Russian President Vladimir Putin has pledged continued military support for Syria's Bashar al-Assad despite growing concerns over Moscow's role in the war.
Mr Putin urged other countries to join Russia in sending "military-technical assistance".
He said the flow of refugees to Europe would have been "even bigger" without Russian support for Syria's government.
But the White House said Russia's support for President Assad was "counterproductive".
The US would prefer to see more "constructive engagement" from Russia with the coalition against so-called Islamic State (IS), spokesman Josh Earnest said.
Moscow has been a key ally of Mr Assad throughout the bloody civil war, which began in 2011.
It says military equipment is being sent to Syria to help the government combat IS.
President Putin said on Tuesday: "We support the government of Syria… in countering the terrorist aggression.
"We provide and will continue to provide it with the necessary military technical assistance. And we urge other countries to join us."
Russia's horizons extend beyond President Assad - Jonathan Marcus, BBC defence correspondent
Russia's backing for Mr Assad should be seen not as a vote of confidence in Syria's embattled president but as an investment in a country where Russia believes it can play out its foreign-policy role.
Indeed Mr Putin's military deployments signal that he will not let the Assad regime fall. This does not mean Mr Assad will be there forever.
Russian diplomacy is working in tandem with its military policy, exploring all avenues for reaching some sort of interim deal in which Mr Assad might stay on, at least for the time being.
But Russia's horizons in Syria probably extend well beyond Mr Assad's active presence - a reflection of Russia's concerns about militant Islam and wider trends in the region, and also its belief that Western remedies in the Middle East have been an unmitigated disaster.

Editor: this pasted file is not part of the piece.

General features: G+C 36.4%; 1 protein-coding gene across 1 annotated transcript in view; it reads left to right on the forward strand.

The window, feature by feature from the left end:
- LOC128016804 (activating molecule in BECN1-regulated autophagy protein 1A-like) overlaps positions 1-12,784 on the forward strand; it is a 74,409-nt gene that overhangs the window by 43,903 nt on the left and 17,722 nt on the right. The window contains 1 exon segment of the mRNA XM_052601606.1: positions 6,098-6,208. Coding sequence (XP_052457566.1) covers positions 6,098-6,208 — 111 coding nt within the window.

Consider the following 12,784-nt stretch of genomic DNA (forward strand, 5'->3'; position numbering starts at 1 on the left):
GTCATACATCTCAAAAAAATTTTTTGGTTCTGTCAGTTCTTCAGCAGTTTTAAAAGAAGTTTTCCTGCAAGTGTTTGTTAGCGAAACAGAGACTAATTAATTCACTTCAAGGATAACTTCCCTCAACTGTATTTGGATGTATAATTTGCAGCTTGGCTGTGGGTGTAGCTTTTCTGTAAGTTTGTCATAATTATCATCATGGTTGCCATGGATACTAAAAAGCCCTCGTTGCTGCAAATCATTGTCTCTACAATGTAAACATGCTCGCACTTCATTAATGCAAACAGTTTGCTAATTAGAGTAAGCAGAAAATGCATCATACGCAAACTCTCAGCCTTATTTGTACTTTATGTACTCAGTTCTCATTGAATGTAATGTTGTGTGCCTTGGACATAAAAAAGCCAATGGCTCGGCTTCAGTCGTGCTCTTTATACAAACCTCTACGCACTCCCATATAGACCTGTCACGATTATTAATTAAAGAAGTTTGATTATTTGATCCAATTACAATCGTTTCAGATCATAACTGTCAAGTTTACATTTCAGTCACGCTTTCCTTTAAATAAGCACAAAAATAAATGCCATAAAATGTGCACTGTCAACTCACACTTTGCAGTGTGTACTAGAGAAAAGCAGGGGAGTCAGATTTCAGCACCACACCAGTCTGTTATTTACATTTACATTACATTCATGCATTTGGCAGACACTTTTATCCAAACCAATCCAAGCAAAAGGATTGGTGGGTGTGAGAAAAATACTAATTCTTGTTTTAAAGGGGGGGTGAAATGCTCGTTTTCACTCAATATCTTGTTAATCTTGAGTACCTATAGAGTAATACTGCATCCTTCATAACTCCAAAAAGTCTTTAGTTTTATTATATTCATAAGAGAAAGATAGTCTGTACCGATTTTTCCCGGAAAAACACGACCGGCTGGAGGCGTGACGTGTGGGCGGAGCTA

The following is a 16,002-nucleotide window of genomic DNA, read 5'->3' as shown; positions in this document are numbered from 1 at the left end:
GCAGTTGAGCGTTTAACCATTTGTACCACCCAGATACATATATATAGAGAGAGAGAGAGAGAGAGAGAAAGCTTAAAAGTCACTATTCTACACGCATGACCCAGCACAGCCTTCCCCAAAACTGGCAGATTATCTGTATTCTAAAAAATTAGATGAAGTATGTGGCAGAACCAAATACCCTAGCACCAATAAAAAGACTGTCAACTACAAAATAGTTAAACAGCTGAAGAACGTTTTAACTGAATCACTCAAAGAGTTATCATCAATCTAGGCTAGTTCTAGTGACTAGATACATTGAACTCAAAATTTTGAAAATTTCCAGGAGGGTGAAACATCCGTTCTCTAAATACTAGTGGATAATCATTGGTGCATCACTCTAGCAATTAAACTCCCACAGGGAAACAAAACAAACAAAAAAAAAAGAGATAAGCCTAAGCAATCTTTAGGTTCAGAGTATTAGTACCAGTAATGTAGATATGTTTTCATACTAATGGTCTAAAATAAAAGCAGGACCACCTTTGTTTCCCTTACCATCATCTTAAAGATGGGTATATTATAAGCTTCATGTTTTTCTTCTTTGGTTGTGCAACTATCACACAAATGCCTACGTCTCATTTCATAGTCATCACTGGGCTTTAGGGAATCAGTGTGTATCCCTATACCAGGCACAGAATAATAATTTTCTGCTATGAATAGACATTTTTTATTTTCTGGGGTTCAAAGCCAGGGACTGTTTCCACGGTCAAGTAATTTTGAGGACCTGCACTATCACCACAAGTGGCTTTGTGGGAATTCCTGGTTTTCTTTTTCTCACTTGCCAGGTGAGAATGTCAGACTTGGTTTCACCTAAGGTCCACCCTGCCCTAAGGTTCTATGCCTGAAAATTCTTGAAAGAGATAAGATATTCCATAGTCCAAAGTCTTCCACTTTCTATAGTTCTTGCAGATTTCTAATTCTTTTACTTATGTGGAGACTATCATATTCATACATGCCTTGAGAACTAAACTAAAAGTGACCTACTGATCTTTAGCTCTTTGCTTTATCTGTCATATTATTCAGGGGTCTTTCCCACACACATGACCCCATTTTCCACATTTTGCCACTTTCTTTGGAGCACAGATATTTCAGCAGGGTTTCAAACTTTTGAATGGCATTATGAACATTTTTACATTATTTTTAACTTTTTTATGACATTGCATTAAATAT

Speaking at defence summit in Tajikistan, Mr Putin also said the situation in Syria would have been "worse than in Libya" had Russia not been supporting its leadership.
European countries have been struggling to cope with thousands of people arriving at their borders after fleeing the conflict.
'Planning air base'
President Putin's comments come after the US expressed concern at Russia's recent movements near Syria's coastal city of Latakia.
Pentagon spokesman Jeff Davis said on Monday that a steady flow of people and equipment suggested that Moscow was planning to establish a "forward air operating base" at an airport there.
Last week, officials in Washington quoted by Reuters said Moscow had sent more aircraft and two tank landing ships to Russia's naval base in the Syrian coastal city of Tartus.
They also said a small number of naval infantry forces had been deployed.
Correspondents say US officials fear that the stepped-up Russian support will strengthen the Syrian government at a time when it has been losing on the battlefield and will complicate efforts to find a political solution.
Russia has denied building up their presence in Syria, although Foreign Minister Sergei Lavrov said last week that Russia would send more help to Syria if requested.
The war between President Assad's regime and various rebel groups has so far killed at least 240,000 people and displaced millions.
Syrian and Russian state media said on Saturday that two Russian cargo planes with 80 tonnes of humanitarian aid had landed at Latakia - a stronghold of President Assad.
Russia's defence ministry said the plane was carrying materials for setting up a tent camp for refugees.